Tennessee To California in 20 Hours, Impala Style

Illustration for article titled Tennessee To California in 20 Hours, Impala Style

I've been hearing a lot about Kerouac's On The Road lately, and even though I think it's a pretty weak novel- don't even get me started on that tirade- it did get me thinking about great road-trip descriptions in literature. While Neal Stephenson's knock-you-on-your-ass brilliant Cryptonomicon has a fairly low Car Stuff Per Page Quotient (CSPPQ), the parts featuring the Shaftoe Brothers and their Impala are pure Car Geek Gold. While the year of the Impala is never specified in the book, I imagine it to be a '66 two-door with Cragars and several shades of primer. Make the jump to read a short excerpt:

"So, to these guys, you are a shirttail relative they glimpsed once or twice when they were tiny little boys." Amy shrugs. "Yeah." "So, like what possessed them to come out here?" Amy looks blank. "I mean," Randy says, "from the general attitude they copped, when they fishtailed to a stop in the middle of my front yard and leapt out of their red hot, bug encrusted vehicle, fresh from Tennessee, obviously the number one mission objective was to ensure that the flower of Shaftoe womanhood was being treated with all of the respect, decency, worshipfulness, et cetera, properly owed it." "Oh. That's not really the vibe that I got." "Oh, it wasn't? Really?" "No. Randy, my family sticks together. Just 'cause we haven't seen each other for a while doesn't mean our obligations have lapsed." "Well, you are making an implied comparison to my family here which I'm not that crazy about and maybe we should talk about later. But as far as those family obligations go, I do certainly think that one of those obligations is to preserve your notional virginity." "Who says it's notional?" "It's got to be notional to them because they haven't seen you for most of your life. That's all I mean." "I think you are blowing the perceived sexual aspect of this thing way out of proportion," Amy says. "Which is perfectly normal, for a guy, and I don't think less of you for it." "Amy, Amy. Have you done the math on this thing?" "Math?" "Counting the trip through Manila traffic to NAIA, the check in procedure, and formalities at SFO, my entire journey from Manila to San Francisco took me something like eighteen hours. Twenty for you. Another four hours to get down to my house. Then eight hours after we got to my house, in the middle of the night, Robin and Marcus Aurelius showed up. Now, if we assume that the Shaftoe family grapevine functions at the speed of light, it means that these guys, shooting hoops in front of their trailer in Tennessee, received a news flash that a female Shaftoe was in some kind of guy related personal distress at about the time you jumped off of Glory IV and hopped in a taxi in Manila." "I sent email from Glory," Amy says. "To whom?" "The Shaftoe mailing list." "God!" Randy says, slapping himself in the face. "What did this email say?" "Can't remember," Amy says. "That I was headed for California. I might have made some kind of backhanded remark about a young man I wanted to talk to. I was kinda upset at the time and I can't remember exactly what I have said." "I think you said something like 'I am going to California where Randall Lawrence Waterhouse, who has AIDS, is going to forcibly sodomize me upon arrival.' " "No, it was nothing of the kind." "Well, I think that someone read it between the lines. So, anyway, Ma or Auntie Em or someone emerges from the side door, shaking flour out of her gingham apron I'm imagining this." "I can tell." "And she says, 'Boys, your umpteenth cousin thrice removed America Shaftoe has sent us e mail from Uncle Doug's boat in the South China Sea stating that she is having some kind of dispute with a young man and it's not out of the question that she might need someone around to lend her a hand. In California. Would you swing by and look in on her?' And they put away their basketball and say, 'Yes ma'am, what city and address?' and she says, 'Never you mind, just get on Interstate 40 and drive west not failing to maintain an average speed of between one hundred and a hundred and twenty percent of the legal speed limit and call me collect from a Texaco somewhere and I will supply you with specific target coordinates later,' and they say, 'Yes ma'am' and thirty seconds later they are laying a patch in the driveway as they pull five gees backing out of the garage and thirty hours subsequently they are in my front yard, shining their twenty five D cell flashlights into my eyes and asking me a lot of pointed questions. Do you have any idea how far the drive is?" "I have no idea." "Well, according to M.A.'s Rand McNally Road Atlas, it is an even twenty one hundred miles." "So?" "So that means that they maintained an average speed of seventy miles an hour for a day and a half" "A day and a quarter," Amy says. "Do you have any idea how difficult that is to do?" "Randy, you push on the gas pedal and keep it between the lines. How hard is that?" "I'm not saying it's an intellectual challenge. I'm saying that this willingness to, e.g., urinate into empty McDonald's cups rather than stop the car, suggests a kind of urgency. Passion, even. And being a guy, and having had the experience of being a guy of the age of M.A. and Robin, I can tell you that one of the few things that gets your blood boiling to that extent is this notion of some female you love being done wrong by a strange male." "Well, what if they did?" Amy says. "Now they think you're okay."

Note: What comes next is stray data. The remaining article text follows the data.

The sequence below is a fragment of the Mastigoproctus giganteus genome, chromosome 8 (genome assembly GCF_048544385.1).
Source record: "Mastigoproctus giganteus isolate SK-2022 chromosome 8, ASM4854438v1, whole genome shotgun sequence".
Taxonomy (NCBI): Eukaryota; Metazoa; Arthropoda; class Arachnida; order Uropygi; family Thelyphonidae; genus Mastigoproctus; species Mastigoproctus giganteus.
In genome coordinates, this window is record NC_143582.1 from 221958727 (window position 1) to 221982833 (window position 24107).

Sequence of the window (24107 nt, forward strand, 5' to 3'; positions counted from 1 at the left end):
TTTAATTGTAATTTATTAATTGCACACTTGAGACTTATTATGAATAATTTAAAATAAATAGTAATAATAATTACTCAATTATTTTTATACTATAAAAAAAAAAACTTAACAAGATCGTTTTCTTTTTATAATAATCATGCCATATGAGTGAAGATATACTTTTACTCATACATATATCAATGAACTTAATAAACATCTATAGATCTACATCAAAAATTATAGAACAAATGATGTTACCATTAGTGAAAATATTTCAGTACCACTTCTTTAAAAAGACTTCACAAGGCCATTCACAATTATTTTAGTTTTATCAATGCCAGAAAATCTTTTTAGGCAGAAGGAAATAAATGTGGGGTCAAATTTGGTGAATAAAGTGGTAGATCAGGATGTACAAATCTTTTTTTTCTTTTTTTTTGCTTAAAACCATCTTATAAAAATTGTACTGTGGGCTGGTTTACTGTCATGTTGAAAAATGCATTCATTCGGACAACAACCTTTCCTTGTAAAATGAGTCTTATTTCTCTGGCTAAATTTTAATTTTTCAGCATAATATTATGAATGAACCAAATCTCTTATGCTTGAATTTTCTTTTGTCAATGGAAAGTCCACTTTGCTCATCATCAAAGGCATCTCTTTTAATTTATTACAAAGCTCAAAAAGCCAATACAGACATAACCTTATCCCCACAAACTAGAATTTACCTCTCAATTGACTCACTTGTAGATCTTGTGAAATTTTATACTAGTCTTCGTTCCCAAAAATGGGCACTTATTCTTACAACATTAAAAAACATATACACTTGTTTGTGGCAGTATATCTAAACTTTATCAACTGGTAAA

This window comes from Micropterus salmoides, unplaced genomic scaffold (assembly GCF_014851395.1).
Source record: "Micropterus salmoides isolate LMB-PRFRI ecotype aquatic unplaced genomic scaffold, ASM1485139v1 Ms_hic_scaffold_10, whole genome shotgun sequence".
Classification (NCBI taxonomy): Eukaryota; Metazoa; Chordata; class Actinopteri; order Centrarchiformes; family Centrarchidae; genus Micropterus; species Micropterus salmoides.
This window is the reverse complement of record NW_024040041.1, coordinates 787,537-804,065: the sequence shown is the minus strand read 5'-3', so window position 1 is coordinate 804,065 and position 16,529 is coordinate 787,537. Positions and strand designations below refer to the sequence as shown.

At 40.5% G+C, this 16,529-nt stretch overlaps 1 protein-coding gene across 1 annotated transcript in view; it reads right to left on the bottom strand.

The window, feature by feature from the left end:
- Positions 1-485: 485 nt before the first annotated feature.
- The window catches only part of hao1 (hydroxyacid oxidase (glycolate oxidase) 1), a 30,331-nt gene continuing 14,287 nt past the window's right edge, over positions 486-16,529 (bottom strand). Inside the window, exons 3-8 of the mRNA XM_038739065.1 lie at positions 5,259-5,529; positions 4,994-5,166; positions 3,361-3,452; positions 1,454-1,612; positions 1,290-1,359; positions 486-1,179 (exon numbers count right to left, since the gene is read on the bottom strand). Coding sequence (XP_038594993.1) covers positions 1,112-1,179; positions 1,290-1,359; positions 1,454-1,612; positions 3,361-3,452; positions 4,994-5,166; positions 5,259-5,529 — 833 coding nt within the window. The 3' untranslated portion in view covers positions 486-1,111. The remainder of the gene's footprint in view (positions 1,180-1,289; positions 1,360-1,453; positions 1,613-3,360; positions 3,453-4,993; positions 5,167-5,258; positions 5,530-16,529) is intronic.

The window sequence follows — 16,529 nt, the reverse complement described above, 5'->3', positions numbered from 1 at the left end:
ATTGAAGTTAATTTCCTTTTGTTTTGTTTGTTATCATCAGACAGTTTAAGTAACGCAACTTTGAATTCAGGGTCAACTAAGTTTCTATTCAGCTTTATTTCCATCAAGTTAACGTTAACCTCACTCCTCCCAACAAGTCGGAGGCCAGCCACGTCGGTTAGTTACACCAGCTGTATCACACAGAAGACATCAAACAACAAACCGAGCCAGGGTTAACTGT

Share This Story

Get our newsletter


Rob Emslie

I thought Willy Nelson wrote On the Road .